Let $\binom{n}{k}:=\frac{\Gamma(n+1)}{\Gamma(k+1)\Gamma(1-k+n)}$ be the generalized binomial coefficient then I noticed by playing around with Mathematica that the function $f:[0,n/2] \rightarrow \mathbb R$

$$f(x) = \log\left(\binom{n}{n/2+x} \right)-n \alpha(1-(2x/n)^2)$$

has very interesting properties.

For $\alpha\le \tfrac{1}{2}$ the global maximum of this function is attained at $x_n=0$ for sufficiently large $n.$

Yet, for $\alpha>\tfrac{1}{2}$ the global maximum seems to be attained at some $x_n>0.$

My question is: Is it possible to analytically verify this property $(x_n>0)$ and in particular can anybody shed some light on what is so special about $\alpha =1/2$? (The first comment below this thread seems to indicate already that $\alpha=1/2$ is indeed the right threshold)

In particular, Mathematica gave me the following equation for the derivative of $f$

$$f'(x)= \frac{8 \alpha x}{n} + \operatorname{HarmonicNumber}(n/2 - x) - \operatorname{HarmonicNumber}(n/2 + x).$$

  • 1
    $\begingroup$ Expanding $f'(x)$ to $O(n^{-3})$ gives $ f'(x)=8 x (\alpha-\frac{1}{2})\ n^{-1}+ 4\ x\ n^{-2} -\frac{8}{3}\ x \ (1+2 x^2)\ n^{-3}+O(n^{-4}) $. We get three solutions of $f'(x)=0$: $x=0$ and two other solutions, which are real for $\alpha\ge \alpha_0$. The critical alpha is $\alpha_0= \frac{1}{2}-\frac{1}{2n}+\frac{1}{3 n^2}+O(n^{-3})$. (all calculations done with Mathematica 11) $\endgroup$ Nov 11, 2018 at 9:10
  • 6
    $\begingroup$ I think that you observed the de Moivre's local limit theorem that states $$ 2^{-n/2-x}\binom{n}{n/2+x}\sim\frac{1}{\sqrt{n\pi/2}} e^{-2x^2/n} $$ as $n\to\infty$ $\endgroup$ Nov 11, 2018 at 9:52

1 Answer 1


We have \begin{equation} f'(x)=\frac{8 \alpha x}{n}+\psi\left(\frac{n}{2}-x+1\right)-\psi\left(\frac{n}{2}+x+1\right), \end{equation} where $\psi:=(\ln\Gamma)'$. By the Gauss formula, Theorem 1.6.1, page 26 \begin{equation} \psi(x)=\int_0^\infty\Big(\frac{e^{-z}}{z}-\frac{e^{-xz}}{1-e^{-z}}\Big)dz, \end{equation} we have \begin{equation} f'(x)=\frac{8 \alpha x}{n}-2\int_0^\infty\frac{dz}{1-e^{-z}}\,e^{-(1+n/2)z}\sinh xz. \end{equation} Since $\sinh$ is strictly convex on $(0,\infty)$, $f'$ is strictly concave on $(0,n/2)$. Also, $f'(0)=0$ and $f'(\frac n2)\to-\infty$ as $n\to\infty$. So, eventually (i.e., for all large enough $n$), either $f'<0$ on $(0,n/2)$ (which will be the case if $f''(0)\le0$) or $f'$ changes sign only once on $(0,n/2)$, from $+$ to $-$, at some $x_n\in(0,n/2)$. So, either $f$ is decreasing on $(0,n/2)$ (which will be the case if $f''(0)\le0$) or increasing-decreasing, attaining its only maximum at some $x_n\in(0,n/2)$.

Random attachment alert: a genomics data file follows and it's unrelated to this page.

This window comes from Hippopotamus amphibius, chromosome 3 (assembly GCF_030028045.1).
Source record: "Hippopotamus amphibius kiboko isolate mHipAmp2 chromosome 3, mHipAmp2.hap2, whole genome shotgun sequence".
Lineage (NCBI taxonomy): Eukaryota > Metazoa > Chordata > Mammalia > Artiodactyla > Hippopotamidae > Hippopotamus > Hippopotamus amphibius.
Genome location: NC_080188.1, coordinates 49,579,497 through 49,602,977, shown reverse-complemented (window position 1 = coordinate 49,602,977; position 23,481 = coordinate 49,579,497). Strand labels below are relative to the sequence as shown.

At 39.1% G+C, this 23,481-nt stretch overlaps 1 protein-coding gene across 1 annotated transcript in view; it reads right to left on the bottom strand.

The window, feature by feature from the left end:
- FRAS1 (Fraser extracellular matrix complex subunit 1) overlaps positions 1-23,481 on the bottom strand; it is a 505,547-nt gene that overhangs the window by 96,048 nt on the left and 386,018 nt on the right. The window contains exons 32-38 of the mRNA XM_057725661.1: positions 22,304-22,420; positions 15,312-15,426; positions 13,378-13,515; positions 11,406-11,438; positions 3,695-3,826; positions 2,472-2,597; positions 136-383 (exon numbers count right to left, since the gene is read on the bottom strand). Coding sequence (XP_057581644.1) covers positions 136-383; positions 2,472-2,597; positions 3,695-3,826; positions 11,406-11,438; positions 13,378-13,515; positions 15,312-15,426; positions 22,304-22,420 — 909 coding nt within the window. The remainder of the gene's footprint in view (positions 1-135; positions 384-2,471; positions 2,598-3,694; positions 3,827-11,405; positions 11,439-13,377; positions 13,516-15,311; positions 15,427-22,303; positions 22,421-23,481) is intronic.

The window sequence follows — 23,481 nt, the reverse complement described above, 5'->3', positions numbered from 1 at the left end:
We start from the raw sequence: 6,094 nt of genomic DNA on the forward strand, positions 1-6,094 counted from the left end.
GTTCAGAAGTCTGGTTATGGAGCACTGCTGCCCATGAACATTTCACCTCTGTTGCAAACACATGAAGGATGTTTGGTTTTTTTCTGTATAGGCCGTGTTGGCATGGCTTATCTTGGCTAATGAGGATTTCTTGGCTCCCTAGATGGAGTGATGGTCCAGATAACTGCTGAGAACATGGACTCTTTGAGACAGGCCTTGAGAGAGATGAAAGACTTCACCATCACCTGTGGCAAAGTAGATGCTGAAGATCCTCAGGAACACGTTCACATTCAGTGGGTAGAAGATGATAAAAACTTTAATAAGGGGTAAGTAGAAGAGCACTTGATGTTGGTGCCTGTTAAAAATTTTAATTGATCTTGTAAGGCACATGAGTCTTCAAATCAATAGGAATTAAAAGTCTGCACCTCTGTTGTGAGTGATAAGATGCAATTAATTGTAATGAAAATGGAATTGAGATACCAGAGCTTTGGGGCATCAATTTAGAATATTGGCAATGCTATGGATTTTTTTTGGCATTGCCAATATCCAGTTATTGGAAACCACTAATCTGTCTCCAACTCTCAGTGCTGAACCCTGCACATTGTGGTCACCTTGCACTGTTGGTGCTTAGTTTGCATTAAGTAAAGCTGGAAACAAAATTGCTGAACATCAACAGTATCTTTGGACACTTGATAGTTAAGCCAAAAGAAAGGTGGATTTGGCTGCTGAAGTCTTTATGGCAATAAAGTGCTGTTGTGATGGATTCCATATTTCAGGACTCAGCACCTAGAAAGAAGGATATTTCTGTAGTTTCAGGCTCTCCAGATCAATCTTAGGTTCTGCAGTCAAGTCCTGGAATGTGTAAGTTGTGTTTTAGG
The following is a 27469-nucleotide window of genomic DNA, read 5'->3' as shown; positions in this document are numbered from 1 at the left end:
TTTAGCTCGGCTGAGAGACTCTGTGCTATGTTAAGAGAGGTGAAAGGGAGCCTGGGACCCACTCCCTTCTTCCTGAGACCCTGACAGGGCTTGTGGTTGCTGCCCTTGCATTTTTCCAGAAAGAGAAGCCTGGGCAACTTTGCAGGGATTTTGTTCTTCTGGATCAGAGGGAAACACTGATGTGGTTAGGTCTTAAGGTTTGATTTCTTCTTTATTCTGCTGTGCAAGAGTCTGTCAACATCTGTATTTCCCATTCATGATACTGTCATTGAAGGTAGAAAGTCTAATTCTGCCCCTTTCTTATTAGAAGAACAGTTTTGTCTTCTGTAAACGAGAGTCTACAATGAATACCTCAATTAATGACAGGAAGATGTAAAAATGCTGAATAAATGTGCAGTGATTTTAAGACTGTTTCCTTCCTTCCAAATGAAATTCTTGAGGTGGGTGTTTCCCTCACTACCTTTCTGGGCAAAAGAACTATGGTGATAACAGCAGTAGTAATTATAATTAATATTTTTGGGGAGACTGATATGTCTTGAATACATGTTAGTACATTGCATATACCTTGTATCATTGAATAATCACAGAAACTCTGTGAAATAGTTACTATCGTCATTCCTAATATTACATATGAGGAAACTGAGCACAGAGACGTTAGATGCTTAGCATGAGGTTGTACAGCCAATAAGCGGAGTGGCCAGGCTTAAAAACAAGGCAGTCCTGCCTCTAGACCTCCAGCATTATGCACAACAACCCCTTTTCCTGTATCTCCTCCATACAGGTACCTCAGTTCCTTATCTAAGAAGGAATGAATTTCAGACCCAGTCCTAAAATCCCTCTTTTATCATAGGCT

As $x\downarrow0$, \begin{equation} f'(x)=\Big(\frac{8\alpha}{n}-2\psi'(n/2+1)\Big)x+O(x^3), \end{equation} and \begin{equation} \frac{8\alpha}{n}-2\psi'(n/2+1)=\frac{4\alpha-2}{n}+\frac2{n^2}+O(n^{-3}) \end{equation} as $n\to\infty$.

So, if $\alpha<1/2$, then $f''(0)<0$ eventually, and so, $f$ is decreasing on $(0,n/2)$, with the maximum at $0$.

If $\alpha=1/2$, then $f'(c\sqrt n)=\left(4 c-\frac{16 c^3}{3}\right) \left(\frac{1}{n}\right)^{3/2}+O\left(\left(\frac{1}{n}\right)^{5/2}\right)$ for each real $c>0$ as $n\to\infty$, and so, eventually $f$ attains its only maximum at some $x_n\sim c\sqrt n$, where $c=\sqrt3/2$.

Finally, if $\alpha>1/2$ and $c\in(0,1/2)$, then $f'(cn)=g(c)+O(1/n)$ as $n\to\infty$, where $g(c):=8 \alpha c+\ln \frac{1-2 c}{2 c+1}$ for each real $c>0$. We have $g(c)=0$ iff $\alpha=a(c):=-\frac1{8c}\,\ln\frac{1-2 c}{2 c+1}$. Note that $a(c)$ increases from $1/2$ to $\infty$ as $c$ increases from $0$ to $1/2$. So, eventually $f$ attains its only maximum at some $x_n\sim cn$, where $c=a^{-1}(\alpha)$.


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